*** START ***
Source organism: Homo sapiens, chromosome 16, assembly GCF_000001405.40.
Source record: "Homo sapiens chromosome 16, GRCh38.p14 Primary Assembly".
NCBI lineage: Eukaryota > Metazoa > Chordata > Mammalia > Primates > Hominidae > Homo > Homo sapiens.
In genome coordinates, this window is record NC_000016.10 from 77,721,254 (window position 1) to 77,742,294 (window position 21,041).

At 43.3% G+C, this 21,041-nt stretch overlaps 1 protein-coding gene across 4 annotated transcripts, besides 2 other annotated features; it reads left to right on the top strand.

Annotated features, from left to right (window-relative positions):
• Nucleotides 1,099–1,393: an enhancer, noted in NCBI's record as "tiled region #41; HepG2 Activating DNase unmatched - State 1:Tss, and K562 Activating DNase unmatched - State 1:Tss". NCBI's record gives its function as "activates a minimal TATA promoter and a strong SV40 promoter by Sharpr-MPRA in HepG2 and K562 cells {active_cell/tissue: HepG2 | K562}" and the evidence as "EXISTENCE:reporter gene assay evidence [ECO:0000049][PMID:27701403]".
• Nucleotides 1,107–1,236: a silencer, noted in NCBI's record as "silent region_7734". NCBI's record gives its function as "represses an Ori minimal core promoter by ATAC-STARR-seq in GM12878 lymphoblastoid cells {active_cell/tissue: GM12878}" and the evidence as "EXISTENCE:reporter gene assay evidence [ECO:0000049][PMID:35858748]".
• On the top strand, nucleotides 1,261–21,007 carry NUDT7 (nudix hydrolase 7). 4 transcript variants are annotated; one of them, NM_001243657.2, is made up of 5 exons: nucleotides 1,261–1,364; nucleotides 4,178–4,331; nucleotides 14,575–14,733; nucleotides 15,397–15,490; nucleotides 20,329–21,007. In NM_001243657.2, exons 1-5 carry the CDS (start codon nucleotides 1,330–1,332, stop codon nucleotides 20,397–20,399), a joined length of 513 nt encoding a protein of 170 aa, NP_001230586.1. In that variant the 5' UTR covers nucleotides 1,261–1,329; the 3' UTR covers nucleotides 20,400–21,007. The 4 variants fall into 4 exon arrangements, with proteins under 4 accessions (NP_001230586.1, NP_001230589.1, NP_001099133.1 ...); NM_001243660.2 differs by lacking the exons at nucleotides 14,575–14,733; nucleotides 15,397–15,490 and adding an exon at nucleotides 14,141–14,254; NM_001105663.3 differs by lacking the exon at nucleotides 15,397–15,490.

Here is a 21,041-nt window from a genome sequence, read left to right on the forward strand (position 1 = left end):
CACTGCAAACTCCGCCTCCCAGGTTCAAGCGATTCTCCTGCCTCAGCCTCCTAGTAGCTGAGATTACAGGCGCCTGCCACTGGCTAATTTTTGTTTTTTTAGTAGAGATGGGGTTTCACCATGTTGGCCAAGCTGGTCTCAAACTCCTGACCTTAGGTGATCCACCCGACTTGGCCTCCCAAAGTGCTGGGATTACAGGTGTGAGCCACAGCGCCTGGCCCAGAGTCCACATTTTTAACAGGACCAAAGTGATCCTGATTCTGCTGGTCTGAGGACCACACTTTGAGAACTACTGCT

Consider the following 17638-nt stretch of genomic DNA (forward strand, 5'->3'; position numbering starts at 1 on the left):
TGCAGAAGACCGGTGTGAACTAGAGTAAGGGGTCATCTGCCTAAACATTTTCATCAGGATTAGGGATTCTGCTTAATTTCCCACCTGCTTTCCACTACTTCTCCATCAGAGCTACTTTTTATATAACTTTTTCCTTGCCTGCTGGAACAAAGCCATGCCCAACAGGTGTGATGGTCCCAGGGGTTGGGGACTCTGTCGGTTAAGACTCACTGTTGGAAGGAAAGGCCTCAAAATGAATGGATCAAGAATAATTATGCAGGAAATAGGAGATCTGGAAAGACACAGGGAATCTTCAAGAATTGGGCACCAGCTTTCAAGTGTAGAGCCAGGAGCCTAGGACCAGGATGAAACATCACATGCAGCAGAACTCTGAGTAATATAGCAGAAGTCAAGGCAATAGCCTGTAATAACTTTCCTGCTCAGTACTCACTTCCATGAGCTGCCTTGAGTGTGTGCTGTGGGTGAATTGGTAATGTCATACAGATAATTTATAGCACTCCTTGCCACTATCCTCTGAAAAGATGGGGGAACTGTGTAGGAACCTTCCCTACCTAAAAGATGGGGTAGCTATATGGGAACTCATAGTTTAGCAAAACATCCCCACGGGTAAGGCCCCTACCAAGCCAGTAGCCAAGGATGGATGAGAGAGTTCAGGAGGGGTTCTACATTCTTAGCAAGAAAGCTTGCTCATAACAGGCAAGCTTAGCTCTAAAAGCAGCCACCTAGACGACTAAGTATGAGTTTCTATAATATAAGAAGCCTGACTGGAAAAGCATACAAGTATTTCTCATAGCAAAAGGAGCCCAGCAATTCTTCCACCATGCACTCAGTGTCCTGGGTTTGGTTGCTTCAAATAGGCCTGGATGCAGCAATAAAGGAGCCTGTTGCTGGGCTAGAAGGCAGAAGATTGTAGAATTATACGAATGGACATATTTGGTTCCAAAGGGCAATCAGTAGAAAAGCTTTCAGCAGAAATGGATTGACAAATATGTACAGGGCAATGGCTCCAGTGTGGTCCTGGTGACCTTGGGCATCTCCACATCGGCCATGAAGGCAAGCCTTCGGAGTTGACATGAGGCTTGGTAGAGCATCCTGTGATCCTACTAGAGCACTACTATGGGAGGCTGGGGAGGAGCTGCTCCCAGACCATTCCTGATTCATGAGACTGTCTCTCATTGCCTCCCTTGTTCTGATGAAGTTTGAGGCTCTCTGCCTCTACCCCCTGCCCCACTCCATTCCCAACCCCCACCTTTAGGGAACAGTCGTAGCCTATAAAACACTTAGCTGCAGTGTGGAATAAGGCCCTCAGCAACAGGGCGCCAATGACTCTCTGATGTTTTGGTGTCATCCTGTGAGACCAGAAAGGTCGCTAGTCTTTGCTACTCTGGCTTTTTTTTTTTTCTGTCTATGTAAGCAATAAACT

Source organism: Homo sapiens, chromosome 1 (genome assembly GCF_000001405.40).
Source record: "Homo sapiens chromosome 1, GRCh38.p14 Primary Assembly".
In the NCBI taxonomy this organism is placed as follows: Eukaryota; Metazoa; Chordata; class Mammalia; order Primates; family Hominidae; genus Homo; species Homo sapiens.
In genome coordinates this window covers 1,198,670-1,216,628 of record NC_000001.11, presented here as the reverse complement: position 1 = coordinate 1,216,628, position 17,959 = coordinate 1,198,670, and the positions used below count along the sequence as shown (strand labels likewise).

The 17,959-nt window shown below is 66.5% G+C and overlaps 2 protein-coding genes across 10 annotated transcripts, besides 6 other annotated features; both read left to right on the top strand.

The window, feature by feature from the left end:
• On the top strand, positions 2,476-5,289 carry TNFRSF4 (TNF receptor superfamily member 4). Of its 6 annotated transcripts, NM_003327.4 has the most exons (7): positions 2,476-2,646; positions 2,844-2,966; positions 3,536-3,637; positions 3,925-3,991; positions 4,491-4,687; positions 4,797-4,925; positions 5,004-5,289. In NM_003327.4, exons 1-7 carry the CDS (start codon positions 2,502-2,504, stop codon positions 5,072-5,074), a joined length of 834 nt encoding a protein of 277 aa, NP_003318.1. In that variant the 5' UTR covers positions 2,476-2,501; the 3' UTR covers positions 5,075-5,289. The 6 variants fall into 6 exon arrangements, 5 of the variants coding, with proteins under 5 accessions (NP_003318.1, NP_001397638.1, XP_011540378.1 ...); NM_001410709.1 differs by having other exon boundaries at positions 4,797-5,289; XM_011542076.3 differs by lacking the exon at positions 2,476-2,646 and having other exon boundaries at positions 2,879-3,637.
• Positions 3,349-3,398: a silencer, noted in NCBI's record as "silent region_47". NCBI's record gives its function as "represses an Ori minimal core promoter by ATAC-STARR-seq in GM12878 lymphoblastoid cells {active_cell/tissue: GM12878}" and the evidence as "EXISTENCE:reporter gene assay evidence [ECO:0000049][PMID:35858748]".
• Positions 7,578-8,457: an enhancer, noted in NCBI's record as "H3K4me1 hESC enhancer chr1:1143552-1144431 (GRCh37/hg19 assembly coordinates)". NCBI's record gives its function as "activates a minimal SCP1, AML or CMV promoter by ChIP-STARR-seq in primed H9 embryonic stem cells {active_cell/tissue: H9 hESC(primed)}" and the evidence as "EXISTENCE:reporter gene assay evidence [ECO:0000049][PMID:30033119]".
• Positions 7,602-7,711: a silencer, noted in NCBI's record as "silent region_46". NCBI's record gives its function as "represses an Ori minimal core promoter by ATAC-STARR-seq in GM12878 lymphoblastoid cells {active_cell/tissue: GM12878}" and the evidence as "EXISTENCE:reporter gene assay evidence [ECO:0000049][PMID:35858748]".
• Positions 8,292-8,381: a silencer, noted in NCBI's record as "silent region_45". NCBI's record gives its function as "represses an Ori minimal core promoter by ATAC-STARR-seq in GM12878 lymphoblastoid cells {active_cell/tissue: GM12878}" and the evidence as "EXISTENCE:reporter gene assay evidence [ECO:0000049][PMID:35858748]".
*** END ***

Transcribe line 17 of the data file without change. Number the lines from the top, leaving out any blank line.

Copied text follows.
In genome coordinates this window covers 1,198,670-1,216,628 of record NC_000001.11, presented here as the reverse complement: position 1 = coordinate 1,216,628, position 17,959 = coordinate 1,198,670, and the positions used below count along the sequence as shown (strand labels likewise).